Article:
“They are bowling lovely lengths and incisive in second innings even when the pitch is not the same as first day. They have made it hard for us and like the Test has just begun for us. They have bowled 65 overs and we have to see how they wake up and we have to bat another session in morning, Ashwin said at the press conference.
Asked what kind of total can be defended in the fourth innings, Ashwin remained non-committal.
“I know to keep it simple and say this is defendable and this is not, (it) is pretty much how you would want me to present it, but it’s too much — like six sessions to go and we are not even at a stage where we can say what is a good score to defend.”
But something nearer New Zealand’s first innings total of 348 could mean that India can have an opportunity.
“But that is very far away and we have to take every ball at a time to be honest, because there is still enough in the surface. We are not yet in a stage from our perspective where we can look at it very far.
“We will have to take it per session, per hour, however small a target we can set, the better it is for us. They (Rahane and Vihari) batted very well. It is important to stay in the moment and continue the way they are batting. They are set, they know what the wicket is like,” he said, trying to put up a brave front.
While Mayank Agarwal was the only batsman who mixed caution with aggression, Ashwin did not want to compare individual styles of batting.
Cheteshwar Pujara’s 11 off 81 balls did hamper the momentum as India went into a shell. But Ashwin did not take any names.
“It’s a fine line and you don’t really know when to attack and defend and can get really caught in between both situations. Mayank has been in rich vein of form and it matters. He has had the continuity as he had played India A games and ODIs. The bat flow is very beautiful on the ball and all these things do make a difference.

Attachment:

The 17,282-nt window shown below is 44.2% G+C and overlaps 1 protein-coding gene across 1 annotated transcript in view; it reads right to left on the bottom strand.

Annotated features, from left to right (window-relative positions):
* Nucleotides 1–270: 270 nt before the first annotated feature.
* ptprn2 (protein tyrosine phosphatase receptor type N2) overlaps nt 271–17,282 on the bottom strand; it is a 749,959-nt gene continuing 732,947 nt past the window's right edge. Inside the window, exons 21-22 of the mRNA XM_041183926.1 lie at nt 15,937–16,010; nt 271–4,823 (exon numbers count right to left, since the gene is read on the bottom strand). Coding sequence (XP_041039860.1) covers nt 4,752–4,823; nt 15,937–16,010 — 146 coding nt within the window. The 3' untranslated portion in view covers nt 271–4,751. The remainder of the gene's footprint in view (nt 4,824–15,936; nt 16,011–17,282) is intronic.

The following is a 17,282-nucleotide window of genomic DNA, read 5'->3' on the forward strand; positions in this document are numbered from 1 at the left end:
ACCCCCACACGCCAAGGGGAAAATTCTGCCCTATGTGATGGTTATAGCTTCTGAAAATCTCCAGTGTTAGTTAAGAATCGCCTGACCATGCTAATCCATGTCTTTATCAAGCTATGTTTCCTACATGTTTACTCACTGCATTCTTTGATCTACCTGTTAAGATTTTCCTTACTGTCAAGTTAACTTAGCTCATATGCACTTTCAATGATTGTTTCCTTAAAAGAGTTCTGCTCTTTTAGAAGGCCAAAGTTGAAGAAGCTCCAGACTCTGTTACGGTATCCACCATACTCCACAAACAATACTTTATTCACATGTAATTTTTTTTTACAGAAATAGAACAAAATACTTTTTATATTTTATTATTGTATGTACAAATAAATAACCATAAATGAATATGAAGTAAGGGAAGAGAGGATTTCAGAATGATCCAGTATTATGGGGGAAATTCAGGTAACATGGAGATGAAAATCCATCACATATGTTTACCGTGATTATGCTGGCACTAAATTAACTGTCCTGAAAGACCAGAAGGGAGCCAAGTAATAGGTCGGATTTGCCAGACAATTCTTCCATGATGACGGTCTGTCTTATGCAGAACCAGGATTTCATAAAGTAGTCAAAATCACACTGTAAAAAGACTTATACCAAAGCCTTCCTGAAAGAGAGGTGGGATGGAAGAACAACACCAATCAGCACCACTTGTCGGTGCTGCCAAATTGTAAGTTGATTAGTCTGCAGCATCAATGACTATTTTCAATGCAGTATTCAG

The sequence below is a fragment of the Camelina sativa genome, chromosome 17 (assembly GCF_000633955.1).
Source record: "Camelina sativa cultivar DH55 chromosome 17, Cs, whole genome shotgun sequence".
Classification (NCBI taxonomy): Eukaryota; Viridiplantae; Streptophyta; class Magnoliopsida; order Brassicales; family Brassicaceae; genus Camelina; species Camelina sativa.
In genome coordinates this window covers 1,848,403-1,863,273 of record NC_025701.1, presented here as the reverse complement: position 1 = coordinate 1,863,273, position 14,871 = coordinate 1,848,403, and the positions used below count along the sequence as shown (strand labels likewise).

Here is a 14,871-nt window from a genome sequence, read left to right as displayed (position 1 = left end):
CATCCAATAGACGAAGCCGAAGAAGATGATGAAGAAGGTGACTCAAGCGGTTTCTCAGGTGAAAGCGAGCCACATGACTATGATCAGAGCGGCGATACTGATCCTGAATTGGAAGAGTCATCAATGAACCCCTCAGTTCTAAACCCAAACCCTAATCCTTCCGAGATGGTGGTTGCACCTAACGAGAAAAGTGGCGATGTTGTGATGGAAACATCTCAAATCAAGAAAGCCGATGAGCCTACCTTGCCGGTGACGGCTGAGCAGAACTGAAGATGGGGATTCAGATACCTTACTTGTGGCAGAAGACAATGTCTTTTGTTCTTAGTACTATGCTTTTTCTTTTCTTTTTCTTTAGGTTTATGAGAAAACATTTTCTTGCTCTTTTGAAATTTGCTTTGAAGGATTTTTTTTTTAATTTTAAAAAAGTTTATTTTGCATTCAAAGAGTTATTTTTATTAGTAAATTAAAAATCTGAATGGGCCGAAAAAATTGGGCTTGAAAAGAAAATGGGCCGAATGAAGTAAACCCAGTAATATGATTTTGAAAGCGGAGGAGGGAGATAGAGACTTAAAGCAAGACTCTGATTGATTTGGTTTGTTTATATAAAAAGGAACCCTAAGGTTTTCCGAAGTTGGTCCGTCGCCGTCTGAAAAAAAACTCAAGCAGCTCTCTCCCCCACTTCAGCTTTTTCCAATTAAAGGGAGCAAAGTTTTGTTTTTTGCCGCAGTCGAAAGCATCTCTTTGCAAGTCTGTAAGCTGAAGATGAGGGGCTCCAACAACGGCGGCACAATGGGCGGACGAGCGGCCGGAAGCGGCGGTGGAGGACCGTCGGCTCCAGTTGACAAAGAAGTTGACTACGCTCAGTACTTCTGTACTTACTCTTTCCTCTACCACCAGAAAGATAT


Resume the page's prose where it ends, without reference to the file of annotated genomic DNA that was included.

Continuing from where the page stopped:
“I think everybody is sticking to their game plans that has given them rewards over the years. To really ask them to see someone else and copy them is not the right thing to do,” said Ashwin who took 3 wickets for 99 runs in the New Zealand innings.
Asked about the failure of the Indian top-order in both innings, Ashwin attributed it to the underlying moisture that got retained.
“There is enough in the surface. It was very moist on first day and they had watered it considerably and when it rained, they did not cover it quickly, so the dent created on grass did not let us play our shots,” said Ashwin.
The New Zealand tailenders added more than hundred runs but Ashwin said the concept of tail-enders is no longer there.
“Sometimes we say we need to bowl out teams quicker. I’am not saying we should not, but batsmen don’t get out anymore. Lower order batters put a price on their wicket. Jamieson has got a couple of first-class hundreds and Ajaz and Boult batted really well.
“Credit should be given where it is due. They really understand conditions well and used it to their advantage. They tried hitting it with the breeze. That’s something we can quickly learn from them,” he signed off.